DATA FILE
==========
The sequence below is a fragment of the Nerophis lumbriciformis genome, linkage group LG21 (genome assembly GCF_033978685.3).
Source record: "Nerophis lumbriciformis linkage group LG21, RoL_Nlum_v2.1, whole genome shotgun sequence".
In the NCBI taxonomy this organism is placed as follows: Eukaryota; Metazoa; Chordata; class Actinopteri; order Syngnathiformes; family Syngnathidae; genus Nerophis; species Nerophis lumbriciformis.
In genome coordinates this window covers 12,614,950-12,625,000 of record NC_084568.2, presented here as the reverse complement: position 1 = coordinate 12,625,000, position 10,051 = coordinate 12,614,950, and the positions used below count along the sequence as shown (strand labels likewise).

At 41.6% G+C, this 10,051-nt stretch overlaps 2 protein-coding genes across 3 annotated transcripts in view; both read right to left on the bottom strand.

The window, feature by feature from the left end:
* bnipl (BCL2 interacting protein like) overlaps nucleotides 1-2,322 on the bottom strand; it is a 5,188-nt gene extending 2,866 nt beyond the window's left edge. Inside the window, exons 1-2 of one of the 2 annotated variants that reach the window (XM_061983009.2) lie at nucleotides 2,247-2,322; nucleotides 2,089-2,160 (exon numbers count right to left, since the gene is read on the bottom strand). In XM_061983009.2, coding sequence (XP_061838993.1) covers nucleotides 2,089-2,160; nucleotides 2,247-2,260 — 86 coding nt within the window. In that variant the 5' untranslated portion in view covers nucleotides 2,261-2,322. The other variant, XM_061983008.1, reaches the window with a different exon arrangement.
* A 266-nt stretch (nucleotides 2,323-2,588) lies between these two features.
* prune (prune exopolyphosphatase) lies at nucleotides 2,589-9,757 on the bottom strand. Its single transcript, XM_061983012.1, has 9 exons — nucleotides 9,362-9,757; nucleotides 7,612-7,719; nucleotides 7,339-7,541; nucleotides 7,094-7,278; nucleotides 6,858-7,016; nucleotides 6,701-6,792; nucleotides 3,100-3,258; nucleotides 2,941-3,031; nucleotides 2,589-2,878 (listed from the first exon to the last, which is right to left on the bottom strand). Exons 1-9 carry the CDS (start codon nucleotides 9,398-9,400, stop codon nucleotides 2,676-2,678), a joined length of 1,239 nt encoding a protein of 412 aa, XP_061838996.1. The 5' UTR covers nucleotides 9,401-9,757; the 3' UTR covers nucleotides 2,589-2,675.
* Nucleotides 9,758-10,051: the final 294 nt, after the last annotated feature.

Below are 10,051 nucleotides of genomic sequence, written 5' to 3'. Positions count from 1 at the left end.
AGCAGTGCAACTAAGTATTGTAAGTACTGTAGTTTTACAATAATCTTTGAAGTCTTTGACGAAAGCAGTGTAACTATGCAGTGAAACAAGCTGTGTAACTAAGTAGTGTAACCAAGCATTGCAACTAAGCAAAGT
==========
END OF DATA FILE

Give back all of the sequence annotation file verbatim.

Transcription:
The sequence below is a fragment of the Nerophis lumbriciformis genome, linkage group LG21 (genome assembly GCF_033978685.3).
Source record: "Nerophis lumbriciformis linkage group LG21, RoL_Nlum_v2.1, whole genome shotgun sequence".
In the NCBI taxonomy this organism is placed as follows: Eukaryota; Metazoa; Chordata; class Actinopteri; order Syngnathiformes; family Syngnathidae; genus Nerophis; species Nerophis lumbriciformis.
In genome coordinates this window covers 12,614,950-12,625,000 of record NC_084568.2, presented here as the reverse complement: position 1 = coordinate 12,625,000, position 10,051 = coordinate 12,614,950, and the positions used below count along the sequence as shown (strand labels likewise).

At 41.6% G+C, this 10,051-nt stretch overlaps 2 protein-coding genes across 3 annotated transcripts in view; both read right to left on the bottom strand.

The window, feature by feature from the left end:
* bnipl (BCL2 interacting protein like) overlaps nucleotides 1-2,322 on the bottom strand; it is a 5,188-nt gene extending 2,866 nt beyond the window's left edge. Inside the window, exons 1-2 of one of the 2 annotated variants that reach the window (XM_061983009.2) lie at nucleotides 2,247-2,322; nucleotides 2,089-2,160 (exon numbers count right to left, since the gene is read on the bottom strand). In XM_061983009.2, coding sequence (XP_061838993.1) covers nucleotides 2,089-2,160; nucleotides 2,247-2,260 — 86 coding nt within the window. In that variant the 5' untranslated portion in view covers nucleotides 2,261-2,322. The other variant, XM_061983008.1, reaches the window with a different exon arrangement.
* A 266-nt stretch (nucleotides 2,323-2,588) lies between these two features.
* prune (prune exopolyphosphatase) lies at nucleotides 2,589-9,757 on the bottom strand. Its single transcript, XM_061983012.1, has 9 exons — nucleotides 9,362-9,757; nucleotides 7,612-7,719; nucleotides 7,339-7,541; nucleotides 7,094-7,278; nucleotides 6,858-7,016; nucleotides 6,701-6,792; nucleotides 3,100-3,258; nucleotides 2,941-3,031; nucleotides 2,589-2,878 (listed from the first exon to the last, which is right to left on the bottom strand). Exons 1-9 carry the CDS (start codon nucleotides 9,398-9,400, stop codon nucleotides 2,676-2,678), a joined length of 1,239 nt encoding a protein of 412 aa, XP_061838996.1. The 5' UTR covers nucleotides 9,401-9,757; the 3' UTR covers nucleotides 2,589-2,675.
* Nucleotides 9,758-10,051: the final 294 nt, after the last annotated feature.

Below are 10,051 nucleotides of genomic sequence, written 5' to 3'. Positions count from 1 at the left end.
AGCAGTGCAACTAAGTATTGTAAGTACTGTAGTTTTACAATAATCTTTGAAGTCTTTGACGAAAGCAGTGTAACTATGCAGTGAAACAAGCTGTGTAACTAAGTAGTGTAACCAAGCATTGCAACTAAGCAAAGT